Since the day we are old enough to pursue school, we are told and educated to achieve what Sushant already had. Our parents, friends, families, teachers, everyone compels us to chase

  • material wealth,
  • financial independence,
  • and a respectable position in society where people can admire the shit we crap.

As a rational person, all our dreams, desires, and life goals gravitate towards the incomprehensible lust to attain all three, or in other words, to be like Sushant.

However, Sushant’s tragic demise forces us to reconsider our judgments. We need to evaluate whether six or seven zeroes in our bank balance are actually enough? Do over a couple of million followers on Facebook and Instagram really matter? Or is there something else, something more significant to life?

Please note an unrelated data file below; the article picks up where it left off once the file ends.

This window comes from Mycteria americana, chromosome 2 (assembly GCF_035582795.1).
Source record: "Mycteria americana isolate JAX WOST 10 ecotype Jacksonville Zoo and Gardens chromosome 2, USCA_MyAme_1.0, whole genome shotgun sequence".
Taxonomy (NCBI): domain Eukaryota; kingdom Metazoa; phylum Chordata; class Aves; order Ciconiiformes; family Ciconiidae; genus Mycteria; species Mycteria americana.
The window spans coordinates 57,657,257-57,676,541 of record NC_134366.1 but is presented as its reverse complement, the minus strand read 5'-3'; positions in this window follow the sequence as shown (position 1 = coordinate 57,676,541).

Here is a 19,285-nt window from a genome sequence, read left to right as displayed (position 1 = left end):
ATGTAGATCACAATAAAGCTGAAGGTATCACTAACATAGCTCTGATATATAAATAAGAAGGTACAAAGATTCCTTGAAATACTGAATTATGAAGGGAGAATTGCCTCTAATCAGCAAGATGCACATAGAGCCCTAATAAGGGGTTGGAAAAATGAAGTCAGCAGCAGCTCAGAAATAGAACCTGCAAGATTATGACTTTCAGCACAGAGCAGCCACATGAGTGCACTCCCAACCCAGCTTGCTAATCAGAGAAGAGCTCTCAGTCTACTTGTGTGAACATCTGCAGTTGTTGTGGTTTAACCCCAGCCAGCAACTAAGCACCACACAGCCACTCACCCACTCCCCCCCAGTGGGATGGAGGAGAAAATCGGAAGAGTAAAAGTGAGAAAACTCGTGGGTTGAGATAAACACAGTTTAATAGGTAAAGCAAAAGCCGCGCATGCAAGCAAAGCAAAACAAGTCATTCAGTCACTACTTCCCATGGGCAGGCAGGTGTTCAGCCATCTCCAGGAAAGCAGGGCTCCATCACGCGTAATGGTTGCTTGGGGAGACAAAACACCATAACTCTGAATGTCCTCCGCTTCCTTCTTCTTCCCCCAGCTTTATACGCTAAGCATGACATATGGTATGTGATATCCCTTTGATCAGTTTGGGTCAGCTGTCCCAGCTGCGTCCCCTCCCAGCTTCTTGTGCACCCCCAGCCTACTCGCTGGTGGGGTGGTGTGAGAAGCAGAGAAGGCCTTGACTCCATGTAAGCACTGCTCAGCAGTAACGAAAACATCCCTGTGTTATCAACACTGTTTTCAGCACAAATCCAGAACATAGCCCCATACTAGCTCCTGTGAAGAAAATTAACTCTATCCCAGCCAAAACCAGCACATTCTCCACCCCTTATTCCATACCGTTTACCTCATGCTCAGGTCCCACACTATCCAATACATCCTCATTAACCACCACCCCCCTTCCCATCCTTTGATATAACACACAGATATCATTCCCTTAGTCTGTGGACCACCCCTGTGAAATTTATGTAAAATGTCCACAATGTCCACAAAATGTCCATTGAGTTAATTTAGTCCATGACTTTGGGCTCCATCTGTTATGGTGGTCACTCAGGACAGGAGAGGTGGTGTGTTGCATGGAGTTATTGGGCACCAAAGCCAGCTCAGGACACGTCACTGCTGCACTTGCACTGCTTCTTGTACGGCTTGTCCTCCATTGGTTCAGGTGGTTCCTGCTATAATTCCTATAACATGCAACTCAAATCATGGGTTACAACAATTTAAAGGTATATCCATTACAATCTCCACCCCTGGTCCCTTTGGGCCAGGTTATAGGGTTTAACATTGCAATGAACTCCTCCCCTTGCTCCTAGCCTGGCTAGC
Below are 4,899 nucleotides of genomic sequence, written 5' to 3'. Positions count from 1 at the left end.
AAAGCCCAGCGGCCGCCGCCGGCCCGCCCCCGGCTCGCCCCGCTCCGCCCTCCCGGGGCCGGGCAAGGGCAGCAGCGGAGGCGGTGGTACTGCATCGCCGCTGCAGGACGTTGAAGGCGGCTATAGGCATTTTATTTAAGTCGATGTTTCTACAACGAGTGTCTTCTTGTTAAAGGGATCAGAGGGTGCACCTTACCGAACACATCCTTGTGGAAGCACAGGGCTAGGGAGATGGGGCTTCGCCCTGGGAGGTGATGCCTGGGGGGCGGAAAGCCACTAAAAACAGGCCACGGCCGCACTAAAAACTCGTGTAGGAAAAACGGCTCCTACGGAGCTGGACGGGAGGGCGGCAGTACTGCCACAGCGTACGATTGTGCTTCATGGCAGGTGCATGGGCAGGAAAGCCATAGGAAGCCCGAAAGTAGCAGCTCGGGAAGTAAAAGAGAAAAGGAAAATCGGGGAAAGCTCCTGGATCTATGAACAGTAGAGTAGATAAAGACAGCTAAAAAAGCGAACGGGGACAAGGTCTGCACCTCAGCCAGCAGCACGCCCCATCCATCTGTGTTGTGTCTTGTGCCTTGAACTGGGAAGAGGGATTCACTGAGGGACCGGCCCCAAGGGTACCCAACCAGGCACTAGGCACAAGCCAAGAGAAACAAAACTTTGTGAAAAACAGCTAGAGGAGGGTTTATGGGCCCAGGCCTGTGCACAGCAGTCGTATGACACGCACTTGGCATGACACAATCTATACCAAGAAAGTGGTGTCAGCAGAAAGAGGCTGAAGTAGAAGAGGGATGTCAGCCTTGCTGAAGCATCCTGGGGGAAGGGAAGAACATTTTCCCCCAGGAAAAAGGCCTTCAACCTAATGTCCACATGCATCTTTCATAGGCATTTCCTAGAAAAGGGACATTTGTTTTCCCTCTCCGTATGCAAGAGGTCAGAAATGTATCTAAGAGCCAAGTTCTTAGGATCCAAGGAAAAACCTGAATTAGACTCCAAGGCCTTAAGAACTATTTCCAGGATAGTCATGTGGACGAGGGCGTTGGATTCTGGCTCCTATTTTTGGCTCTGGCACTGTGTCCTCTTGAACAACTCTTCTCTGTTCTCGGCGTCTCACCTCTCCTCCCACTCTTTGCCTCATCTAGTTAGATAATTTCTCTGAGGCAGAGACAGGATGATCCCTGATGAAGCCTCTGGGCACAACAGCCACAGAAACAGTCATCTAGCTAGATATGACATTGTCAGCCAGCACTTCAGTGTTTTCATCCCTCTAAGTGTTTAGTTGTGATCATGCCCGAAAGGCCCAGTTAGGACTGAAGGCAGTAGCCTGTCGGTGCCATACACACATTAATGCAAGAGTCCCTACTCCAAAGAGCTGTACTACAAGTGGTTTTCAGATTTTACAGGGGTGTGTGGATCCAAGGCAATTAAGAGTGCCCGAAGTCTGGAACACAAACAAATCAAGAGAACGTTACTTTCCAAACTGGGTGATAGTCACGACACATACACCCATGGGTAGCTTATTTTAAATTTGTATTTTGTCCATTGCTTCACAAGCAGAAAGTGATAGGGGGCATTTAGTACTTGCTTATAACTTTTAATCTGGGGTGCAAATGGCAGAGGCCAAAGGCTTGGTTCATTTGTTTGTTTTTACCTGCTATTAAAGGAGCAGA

This is where a capitalist will most certainly argue that money is not only valuable but essential for a good life. And you’re right, my friend.

Money is indeed vital for a comfortable life, or maybe for even a basic lifestyle. But money and fame are not everything, for everyone at least.

Dave Mustaine – the successful failure

In 1983, on a bus ride to Los Angeles, Dave Mustaine decided to form his own music band. The band for which he worked vigorously for the past couple of years had just shown him the door. He wanted to be so successful and popular that his former colleagues would regret abandoning and firing him.

Dave imagined himself singing in front of crowd-filled stadiums and on radio and television. He visualized his posters on every street and pictures of him in magazines while his former colleagues would be, well, shitting themselves somewhere.